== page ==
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Eastern Cape Plans to Reduce Purchasing Red Meat from Other Provinces

13 October 2017
Eastern Cape Plans to Reduce Purchasing Red Meat from Other Provinces

Is there anything better than the smell of a mouth-watering T-bone steak when on the grill? Its rich aromas filling the air are enough to bring anyone together for a few laughs and cold ones around the fire.


When it comes to red meat, it's certainly an all-time local favourite. It's used in stews, curries and as a teething tool for babies.

South African's consume an estimated amount of 640 000 and 160 000 tons of beef and sheep per annum. That equals a whopping 13.7kg of beef and 3.4 of lamb or mutton per person each year.

Due to their love of meat, South African's have made it their mission to get their hands on their favourite product by importing an average of 32 000 tons of beef, as well as 50 000 tons of sheep.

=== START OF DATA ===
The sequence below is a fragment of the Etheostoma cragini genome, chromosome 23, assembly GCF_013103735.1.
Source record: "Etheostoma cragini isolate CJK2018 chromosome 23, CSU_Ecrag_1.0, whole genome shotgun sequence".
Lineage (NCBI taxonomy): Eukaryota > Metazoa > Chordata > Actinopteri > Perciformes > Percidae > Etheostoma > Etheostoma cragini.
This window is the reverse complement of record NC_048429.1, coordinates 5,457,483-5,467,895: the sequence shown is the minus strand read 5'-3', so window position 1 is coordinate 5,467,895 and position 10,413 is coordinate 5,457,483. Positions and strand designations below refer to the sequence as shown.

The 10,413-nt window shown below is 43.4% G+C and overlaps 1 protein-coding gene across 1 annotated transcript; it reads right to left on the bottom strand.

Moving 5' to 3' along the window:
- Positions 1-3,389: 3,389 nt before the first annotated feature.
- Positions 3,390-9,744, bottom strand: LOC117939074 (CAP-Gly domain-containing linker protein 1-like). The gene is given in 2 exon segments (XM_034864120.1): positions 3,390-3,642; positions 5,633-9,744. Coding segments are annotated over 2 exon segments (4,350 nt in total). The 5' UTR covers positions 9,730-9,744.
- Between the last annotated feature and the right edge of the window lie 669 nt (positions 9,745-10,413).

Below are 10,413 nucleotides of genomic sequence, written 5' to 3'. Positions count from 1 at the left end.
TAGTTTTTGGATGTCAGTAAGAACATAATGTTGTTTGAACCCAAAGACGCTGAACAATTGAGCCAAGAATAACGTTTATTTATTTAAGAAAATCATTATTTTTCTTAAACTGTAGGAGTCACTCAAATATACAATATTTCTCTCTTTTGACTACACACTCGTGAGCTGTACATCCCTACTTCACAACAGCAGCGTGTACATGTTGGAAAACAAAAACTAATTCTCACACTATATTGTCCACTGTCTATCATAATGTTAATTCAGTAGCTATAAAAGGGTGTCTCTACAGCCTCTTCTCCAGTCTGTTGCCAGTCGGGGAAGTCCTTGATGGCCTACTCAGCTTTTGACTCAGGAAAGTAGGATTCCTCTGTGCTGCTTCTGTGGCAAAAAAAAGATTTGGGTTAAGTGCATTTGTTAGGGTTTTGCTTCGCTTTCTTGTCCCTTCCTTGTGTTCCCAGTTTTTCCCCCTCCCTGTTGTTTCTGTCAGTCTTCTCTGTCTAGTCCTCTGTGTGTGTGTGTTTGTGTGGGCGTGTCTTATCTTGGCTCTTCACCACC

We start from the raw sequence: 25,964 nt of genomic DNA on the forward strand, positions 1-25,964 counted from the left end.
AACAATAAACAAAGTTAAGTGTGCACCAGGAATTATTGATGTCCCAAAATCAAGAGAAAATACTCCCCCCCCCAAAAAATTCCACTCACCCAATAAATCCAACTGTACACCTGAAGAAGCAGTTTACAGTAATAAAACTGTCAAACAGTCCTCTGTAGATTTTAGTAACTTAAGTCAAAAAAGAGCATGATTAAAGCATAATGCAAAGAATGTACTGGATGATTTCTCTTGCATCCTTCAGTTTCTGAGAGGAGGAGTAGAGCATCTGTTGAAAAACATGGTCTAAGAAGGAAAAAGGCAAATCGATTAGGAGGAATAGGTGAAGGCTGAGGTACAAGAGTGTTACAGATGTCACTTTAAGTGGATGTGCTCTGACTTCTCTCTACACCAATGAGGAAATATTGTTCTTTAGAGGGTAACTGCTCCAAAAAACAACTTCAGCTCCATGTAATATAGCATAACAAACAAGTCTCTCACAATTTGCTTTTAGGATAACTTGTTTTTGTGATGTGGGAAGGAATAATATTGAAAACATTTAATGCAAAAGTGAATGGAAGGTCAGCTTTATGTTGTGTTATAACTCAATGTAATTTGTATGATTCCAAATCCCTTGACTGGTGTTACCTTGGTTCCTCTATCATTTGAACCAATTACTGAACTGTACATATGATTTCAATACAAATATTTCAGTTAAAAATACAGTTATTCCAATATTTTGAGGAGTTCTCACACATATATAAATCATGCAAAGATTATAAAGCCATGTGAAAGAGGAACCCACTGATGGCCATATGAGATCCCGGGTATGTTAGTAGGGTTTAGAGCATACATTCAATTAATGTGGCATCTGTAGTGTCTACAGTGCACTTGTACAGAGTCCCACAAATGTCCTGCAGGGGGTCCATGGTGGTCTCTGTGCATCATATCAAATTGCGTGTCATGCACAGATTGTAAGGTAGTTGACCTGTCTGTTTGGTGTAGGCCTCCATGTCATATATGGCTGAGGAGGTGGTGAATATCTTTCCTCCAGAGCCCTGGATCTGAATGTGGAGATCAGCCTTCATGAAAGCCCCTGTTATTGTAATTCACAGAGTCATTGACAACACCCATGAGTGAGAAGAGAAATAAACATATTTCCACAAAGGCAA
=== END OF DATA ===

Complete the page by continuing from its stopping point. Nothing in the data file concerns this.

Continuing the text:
Eastern Cape Government

This may fill the gap in the wants department, however, it can cost the economy a pretty penny, which is why the Eastern Cape Government are planning to ensure that black farmers from rural areas in the production of red meat, are to become part of the countries mainstream economy.


According to rural development MEC Mlibo Qoboshiyane, this will not only be beneficial towards society in terms of good food, the product supplied will also improve the financial state of the economy, as well as provide jobs.


Businesses such as hotels, public institutions, caterers, shops, restaurants and butcheries located in the Eastern Cape, obtain red meat from abattoirs and livestock farmers in the Free State, KwaZulu Natal and the Western Cape.

The implementation of lessening the purchasing of red meat from other provinces will guarantee butchery managers meat products, supplied by black farmers from rural areas.


The Eastern Cape Government came to the decision to commercialise the province’s livestock programme due to the fact that these rural farmers altogether own nearly 3 million head of cattle, which is said to be the largest in the country.


A meeting has taken place between Qoboshiyane, the African Farmers’ Association and National Emergent Red Meat Producers’ Organisation in Mthatha to liaise a way forward and discuss issues such as lack of pastures, infrastructure and veld fire that could prevent the program from commencing.

There have also been negotiations between with various other countries in hopes of selling red meat to them.